This month, we at the DAM and the Mexican Cultural Center are pleased to host Oscar Becerra Mora who is visiting from la gran ciudad, Mexico City to work with us for CelebrARTE this month. It is not every day that we have the opportunity to work with an artist for two weeks, so I wanted to take some time to talk with him about his inspiration, art, and what he thinks about creativity in the popular art of Mexico.
Maestro Becerra had never visited the United States before, and immediately spoke of his excitement that his first visit allowed him to share the popular arts of Mexico with Denver. At home Sr. Becerra works as a partner-artist at Museo de Arte Popular and regularly hosts workshops about the cartonería or papier mâché art of Mexico. These may include piñatas, calacas for Día de los Muertos, toys, or the alebríjes of all sizes, which he is bringing to Denver and CelebrARTE.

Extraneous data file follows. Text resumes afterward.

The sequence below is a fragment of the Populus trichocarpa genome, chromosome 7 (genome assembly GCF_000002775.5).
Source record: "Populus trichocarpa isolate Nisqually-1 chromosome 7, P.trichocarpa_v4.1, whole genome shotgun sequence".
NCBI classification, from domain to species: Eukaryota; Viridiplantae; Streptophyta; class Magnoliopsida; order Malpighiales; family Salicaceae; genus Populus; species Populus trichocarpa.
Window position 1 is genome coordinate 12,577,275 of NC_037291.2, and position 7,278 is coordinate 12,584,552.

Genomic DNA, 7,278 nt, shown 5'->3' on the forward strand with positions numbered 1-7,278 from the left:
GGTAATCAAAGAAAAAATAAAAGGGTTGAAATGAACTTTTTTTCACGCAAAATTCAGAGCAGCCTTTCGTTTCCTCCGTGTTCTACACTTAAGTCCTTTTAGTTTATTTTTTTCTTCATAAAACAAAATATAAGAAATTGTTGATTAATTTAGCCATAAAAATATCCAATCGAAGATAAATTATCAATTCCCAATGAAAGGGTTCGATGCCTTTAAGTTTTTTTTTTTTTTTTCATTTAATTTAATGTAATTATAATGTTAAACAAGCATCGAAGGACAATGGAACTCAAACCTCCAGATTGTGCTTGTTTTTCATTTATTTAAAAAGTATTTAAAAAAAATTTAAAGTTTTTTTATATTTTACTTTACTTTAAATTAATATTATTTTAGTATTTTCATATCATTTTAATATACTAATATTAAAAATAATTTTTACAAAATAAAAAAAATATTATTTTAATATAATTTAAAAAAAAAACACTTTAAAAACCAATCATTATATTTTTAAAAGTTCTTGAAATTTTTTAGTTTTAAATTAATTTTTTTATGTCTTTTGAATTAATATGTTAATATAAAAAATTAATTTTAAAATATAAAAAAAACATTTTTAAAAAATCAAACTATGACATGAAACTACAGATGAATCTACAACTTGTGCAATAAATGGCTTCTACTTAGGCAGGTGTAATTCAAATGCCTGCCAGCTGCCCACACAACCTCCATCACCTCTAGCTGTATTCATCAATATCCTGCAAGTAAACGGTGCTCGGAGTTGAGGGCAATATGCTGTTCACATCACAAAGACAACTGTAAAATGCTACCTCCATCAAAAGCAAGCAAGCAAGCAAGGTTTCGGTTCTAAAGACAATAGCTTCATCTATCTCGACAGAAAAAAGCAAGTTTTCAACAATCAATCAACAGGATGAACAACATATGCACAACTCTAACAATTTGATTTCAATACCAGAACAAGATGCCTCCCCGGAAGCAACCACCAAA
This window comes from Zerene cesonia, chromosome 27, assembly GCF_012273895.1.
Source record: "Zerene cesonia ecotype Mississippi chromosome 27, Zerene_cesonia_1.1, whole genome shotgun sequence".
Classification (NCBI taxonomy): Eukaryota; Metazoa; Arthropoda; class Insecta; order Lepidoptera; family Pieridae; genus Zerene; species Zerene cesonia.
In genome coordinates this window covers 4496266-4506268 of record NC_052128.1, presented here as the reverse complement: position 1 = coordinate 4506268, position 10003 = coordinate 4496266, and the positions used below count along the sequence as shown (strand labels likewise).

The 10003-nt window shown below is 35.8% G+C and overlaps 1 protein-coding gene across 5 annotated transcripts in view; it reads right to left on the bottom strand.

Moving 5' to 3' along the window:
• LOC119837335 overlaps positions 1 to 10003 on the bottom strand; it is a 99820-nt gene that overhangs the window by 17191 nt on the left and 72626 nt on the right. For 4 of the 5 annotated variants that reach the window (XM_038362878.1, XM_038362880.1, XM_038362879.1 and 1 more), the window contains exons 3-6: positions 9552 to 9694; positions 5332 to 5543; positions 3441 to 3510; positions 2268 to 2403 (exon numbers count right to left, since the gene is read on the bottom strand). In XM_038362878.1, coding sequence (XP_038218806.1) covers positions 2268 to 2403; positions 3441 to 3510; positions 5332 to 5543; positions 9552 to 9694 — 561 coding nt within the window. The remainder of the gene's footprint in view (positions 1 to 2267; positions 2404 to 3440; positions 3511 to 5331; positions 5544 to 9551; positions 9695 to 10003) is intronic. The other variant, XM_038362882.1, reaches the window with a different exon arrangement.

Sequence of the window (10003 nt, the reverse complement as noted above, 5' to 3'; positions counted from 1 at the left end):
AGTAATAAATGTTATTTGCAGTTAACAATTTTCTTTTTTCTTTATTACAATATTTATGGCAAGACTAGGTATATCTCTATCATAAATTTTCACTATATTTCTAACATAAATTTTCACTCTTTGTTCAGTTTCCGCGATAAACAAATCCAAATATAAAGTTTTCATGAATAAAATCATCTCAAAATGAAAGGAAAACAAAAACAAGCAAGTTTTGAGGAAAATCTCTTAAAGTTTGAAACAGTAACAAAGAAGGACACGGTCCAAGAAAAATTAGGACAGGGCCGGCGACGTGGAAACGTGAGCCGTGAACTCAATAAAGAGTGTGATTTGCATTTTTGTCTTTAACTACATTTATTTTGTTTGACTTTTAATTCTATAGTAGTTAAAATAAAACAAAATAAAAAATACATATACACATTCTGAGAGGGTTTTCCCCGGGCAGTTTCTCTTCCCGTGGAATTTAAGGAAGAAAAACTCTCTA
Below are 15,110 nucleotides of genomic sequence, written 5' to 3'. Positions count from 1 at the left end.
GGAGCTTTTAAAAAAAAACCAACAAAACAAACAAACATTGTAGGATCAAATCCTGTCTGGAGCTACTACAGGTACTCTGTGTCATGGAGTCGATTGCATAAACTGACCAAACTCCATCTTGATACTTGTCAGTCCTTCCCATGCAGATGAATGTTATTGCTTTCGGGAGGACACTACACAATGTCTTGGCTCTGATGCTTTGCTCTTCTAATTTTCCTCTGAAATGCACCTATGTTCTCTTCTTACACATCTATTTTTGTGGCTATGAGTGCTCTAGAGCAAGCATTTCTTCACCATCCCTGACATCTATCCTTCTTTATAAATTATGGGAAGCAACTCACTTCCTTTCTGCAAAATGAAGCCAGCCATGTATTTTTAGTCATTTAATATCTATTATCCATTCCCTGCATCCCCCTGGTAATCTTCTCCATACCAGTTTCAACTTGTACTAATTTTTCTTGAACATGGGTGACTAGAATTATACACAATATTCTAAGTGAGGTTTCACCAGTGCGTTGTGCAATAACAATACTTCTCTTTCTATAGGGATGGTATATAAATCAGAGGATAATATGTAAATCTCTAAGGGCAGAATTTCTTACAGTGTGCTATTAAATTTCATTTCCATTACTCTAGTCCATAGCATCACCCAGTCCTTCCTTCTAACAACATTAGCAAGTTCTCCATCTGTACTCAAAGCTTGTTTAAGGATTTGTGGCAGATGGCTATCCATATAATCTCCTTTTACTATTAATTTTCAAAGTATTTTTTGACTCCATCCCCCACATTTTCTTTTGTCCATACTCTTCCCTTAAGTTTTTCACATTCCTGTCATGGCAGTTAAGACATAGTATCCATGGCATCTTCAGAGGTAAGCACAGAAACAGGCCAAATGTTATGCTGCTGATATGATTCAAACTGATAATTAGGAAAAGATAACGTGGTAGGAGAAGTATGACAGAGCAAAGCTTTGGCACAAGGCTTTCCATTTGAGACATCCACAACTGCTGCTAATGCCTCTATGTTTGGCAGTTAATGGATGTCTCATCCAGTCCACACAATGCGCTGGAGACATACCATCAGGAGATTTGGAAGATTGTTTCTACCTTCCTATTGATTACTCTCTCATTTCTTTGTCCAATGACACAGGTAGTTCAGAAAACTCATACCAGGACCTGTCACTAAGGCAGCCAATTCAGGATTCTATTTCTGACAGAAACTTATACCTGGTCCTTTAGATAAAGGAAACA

As Sr. Becerra says in the video below (en español), the art of cartonería allows for play and creative license making the styles and forms relevant today, although many of these art forms have been around for generations. Many of these arts are used in everyday life, so it is easy to incorporate images we recognize today. For example, he enjoys turning the traditional lupita dolls into famous luchadores or masked wrestlers. In this way, traditional art forms are not lost, but are given new life. In walking through Nick Cave: Sojourn, he recognized an artist using the same process–taking objects from everyday life (buttons, toys, rugs) and making them into something new.
What is the most important thing we should be learning about his art work? It is the continued adaptation, play, and fantasy we find in Mexico’s popular arts, like alebríjes. With our imagination, there is no limit to our creativity. We can find inspiration anywhere. Sr. Becerra has even been inspired by his visit to the Denver and the DAM, as we shall see when we elaborate on the art of alebríje during CelebrARTE!